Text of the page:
ATOM does not reject these groups however; we simply disagree with some of their fundamental philosophies. That being said, we also disagree with some of Newt Gingrich’s fundamental philosophies, but I doubt that we would reject him if he knocked on our door.

BKH: Is it possible to be a liberal or progressive student group and reject socialism, communism, or Marxism philosophy?
BA: Yes, and not at all uncommon.

BKH: Is it possible to be a liberal or progressive student group and embrace the existing American capitalistic system?
BA: Yes, but with a caveat: When a mother embraces her child, this doesn’t mean that the child is perfect, or that he never makes mistakes. It means that the mother knows, “this is my child,” and she will always love him. This necessarily means that there will also be times when she will have to discipline that child to make sure he grows up understanding the difference between right and wrong. We know it worked on us, so we’re ready to bring some of that motherly tough love to the capitalistic system.

BKH: What is ATOM’s definition of social justice?
BA: Fair and equal treatment for everyone, not just in word, but in practice. No exceptions.

BKH: Is it possible to be in favor of social justice policies and reject socialism, communism, or Marxism as the only means to this end?
BA: If it’s not, then we were destined to have a socialist or communist leader no matter who won the 2008 elections. Both Barack Obama and John McCain have been, and continue to be strong supporters of many social justice policies.

BKH: What was the catalyst for the ATOM approach being one of working within the existing system for change?
BA: A mentor of mine once told me a story about a sit-in she led on her campus during the sixties. A strong, justice-oriented student leader, she led twenty students to chain themselves to the railing outside of the President’s office until their demands for an African American studies program and a Black student affairs house were met.

Students gathered and the campus media arrived, and it became this really big deal, until the President finally walked out of his office about an hour later. When he saw the students there chained up, he asked them what they were doing. He said that he has open walk-in hours and that he would have been willing to meet with them to discuss their requests at any time.

Imagine how embarrassing that must’ve been for those students! The moral that I learned from this story is that it doesn’t make sense to try to bust a door down before you’ve tried knocking. Our approach is always to ask before we act.

BKH: What is ATOM’s definition of revolution?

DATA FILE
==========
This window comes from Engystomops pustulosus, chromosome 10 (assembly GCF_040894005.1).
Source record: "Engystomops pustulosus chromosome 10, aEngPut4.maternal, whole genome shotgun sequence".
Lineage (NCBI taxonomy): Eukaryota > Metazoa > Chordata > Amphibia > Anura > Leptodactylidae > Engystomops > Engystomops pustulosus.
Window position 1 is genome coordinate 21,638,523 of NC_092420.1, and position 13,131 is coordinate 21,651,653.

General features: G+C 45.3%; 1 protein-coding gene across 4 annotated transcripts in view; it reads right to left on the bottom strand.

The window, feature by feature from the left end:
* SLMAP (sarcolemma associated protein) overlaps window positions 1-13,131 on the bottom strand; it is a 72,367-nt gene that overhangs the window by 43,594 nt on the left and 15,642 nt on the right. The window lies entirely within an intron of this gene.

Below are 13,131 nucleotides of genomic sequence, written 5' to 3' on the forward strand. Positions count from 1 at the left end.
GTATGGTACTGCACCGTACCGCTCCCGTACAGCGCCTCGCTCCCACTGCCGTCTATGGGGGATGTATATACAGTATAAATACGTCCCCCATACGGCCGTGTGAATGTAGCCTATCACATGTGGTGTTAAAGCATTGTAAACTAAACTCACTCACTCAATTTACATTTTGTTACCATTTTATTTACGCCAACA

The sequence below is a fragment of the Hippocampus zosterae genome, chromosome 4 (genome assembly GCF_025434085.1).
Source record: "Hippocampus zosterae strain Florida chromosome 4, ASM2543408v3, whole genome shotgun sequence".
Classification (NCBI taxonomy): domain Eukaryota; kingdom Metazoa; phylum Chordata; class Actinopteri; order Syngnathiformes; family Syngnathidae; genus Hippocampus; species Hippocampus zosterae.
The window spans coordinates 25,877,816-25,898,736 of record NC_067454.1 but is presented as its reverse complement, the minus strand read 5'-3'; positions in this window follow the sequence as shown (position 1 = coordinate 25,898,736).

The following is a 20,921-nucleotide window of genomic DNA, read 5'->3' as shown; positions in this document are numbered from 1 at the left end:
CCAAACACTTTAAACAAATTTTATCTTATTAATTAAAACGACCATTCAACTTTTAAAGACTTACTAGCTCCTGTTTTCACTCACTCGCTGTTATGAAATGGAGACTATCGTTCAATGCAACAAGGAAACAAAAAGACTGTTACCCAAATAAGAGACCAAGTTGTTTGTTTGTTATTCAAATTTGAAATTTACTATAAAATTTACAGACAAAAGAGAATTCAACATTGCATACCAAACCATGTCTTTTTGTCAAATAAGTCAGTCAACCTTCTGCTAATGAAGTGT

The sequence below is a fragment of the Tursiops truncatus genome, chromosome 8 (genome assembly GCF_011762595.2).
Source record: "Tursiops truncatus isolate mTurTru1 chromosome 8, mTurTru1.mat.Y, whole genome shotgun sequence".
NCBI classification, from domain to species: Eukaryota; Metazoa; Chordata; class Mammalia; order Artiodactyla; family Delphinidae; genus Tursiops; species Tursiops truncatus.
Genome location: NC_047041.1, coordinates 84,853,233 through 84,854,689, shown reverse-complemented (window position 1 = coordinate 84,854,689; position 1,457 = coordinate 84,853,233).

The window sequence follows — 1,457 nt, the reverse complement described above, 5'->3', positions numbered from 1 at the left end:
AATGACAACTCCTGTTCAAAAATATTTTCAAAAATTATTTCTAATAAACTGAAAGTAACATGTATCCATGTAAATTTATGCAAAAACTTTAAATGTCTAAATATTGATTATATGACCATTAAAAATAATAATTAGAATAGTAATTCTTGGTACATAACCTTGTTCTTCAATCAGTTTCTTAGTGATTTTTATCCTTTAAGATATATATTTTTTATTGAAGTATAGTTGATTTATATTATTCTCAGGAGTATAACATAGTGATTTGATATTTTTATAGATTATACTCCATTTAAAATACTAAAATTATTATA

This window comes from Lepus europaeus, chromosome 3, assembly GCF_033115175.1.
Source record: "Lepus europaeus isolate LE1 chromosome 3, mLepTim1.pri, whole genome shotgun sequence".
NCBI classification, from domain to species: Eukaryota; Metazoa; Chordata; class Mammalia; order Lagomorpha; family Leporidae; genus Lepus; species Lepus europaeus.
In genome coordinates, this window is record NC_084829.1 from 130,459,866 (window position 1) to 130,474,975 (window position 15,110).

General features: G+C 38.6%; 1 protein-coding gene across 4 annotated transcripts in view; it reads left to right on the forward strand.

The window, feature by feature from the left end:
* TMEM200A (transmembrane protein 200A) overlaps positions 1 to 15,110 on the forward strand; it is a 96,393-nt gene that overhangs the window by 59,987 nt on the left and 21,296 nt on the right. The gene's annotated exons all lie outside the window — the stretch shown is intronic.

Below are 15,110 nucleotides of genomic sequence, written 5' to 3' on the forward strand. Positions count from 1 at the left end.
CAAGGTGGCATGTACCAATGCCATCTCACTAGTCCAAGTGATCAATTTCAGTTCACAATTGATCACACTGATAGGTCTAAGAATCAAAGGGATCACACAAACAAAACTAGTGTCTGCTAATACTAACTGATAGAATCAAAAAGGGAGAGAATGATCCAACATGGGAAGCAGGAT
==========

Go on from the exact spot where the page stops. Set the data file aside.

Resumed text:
BA: I want to start off by saying that “revolution” is not a dirty word - I was actually just looking this up. To us and, revolution is “any type of sudden, radical and pervasive change in society and the social structure.” If you look at the definition this way, it’s not such a bad thing. The understanding has to be though, that revolution is only one means of change; it has its time and place.

BKH: How does ATOM feel about many in the news, like Van Jones, Bill Ayers, and Andy Stern, advocating “revolution” as the only strong means to a progressive policy end?
BA: The beauty of this country is that everyone in it is entitled to their own opinion, and it is the coming together of these different opinions that drives change forward.

Take Civil Rights for example; the movement would not have succeeded without both the NAACP and the original Black Panthers, despite their drastically different approaches.

The fact is, seeing so many people starting to trend toward the revolutionary approach causes those in power to see us as a much more positive alternative. It definitely makes our work a lot easier!

BKH: Why do you think so many college students seem to believe being a part of a “revolution” as a way of change is being part of the “cool” student groups or philosophy?
BA: Well Brenda, you’ve got to understand that being part of a revolution “is” cool – just ask Wael Ghonim, who recently made this year’s TIME 100 List after leading the revolution in Egypt.

The more important question that students should be asking themselves though is “how effective is it?” We’ve seen several successful revolutions across the Middle East and Africa over the last few months, but given the context of twenty-first century America, it is extremely important that we consider seriously whether or not this is the time or the place. I would say no.

BKH: How do you see the ATOM un-revolution message and methods being more effective in creating change?
BA: A friend was recently telling me about a quote which says that, “the only thing that people like to see more than a building being built, is one being torn down.” For some reason, I have this crazy belief that not every improvement requires demolition, but rather sometimes renovations can be just as effective and a lot more manageable.

BKH: What are the ATOM strategies for effective change?
BA: We have one strategy with six steps. The first step is to identify a story, or specific example that we have seen firsthand which exemplifies a clear issue which needs to be addressed.

For example, when we first began working on our Youth Violence platform, the base example I referred back to was the story of one of my closest friends who was killed in a drive-by shooting. This provides perspective for analysis as well as a constant motivation to continue fighting.

The second is to build our team for facing that specific issue. Third, we identify our objective; what specifically do we want to change? Fourth, we identify who has the power to get us what we want.

Fifth, we develop the courage to ask for what we want, and to respond if it is not granted, and finally we evaluate our success, and repeat any steps necessary.

BKH: How does ATOM ascertain what stakeholders to target for working with and working against?
BA: Once we have identified the exact problem which needs to be addressed, we then ask ourselves, “Who are all the people who have the power to personally make the changes we want to see?”

Once we have that list, we narrow it down to “who from that group is most likely to respond,” and then we draw up a list of who these remaining decision-makers are influenced by. The decision-makers and their influencers are our targets.

BKH: How does ATOM measure the success of its objectives?
BA: We set clear goals early on and make them measurable. For example, for our immigration work, we can’t just say, “We want to make life better for undocumented people.” We have to say, “We want undocumented students to be able to drive legally, afford higher education, and have a pathway to legalization.”

At the end of the day, we always know where we stand on each of those goals - either we have achieved them or we haven’t.

BKH: Thank you Bradley. Connect with ATOM on Facebook, Twitter, and Linkedin. You may also subscribe to the ATOM Blog.

Our 5-Part series on ATOM includes:
Part 2, ATOM Education Mission
Part 3, ATOM Youth Violence Prevention
Part 4, ATOM “Dream Act” Work
Part 5, ATOM Answers “Dream Act” Opposition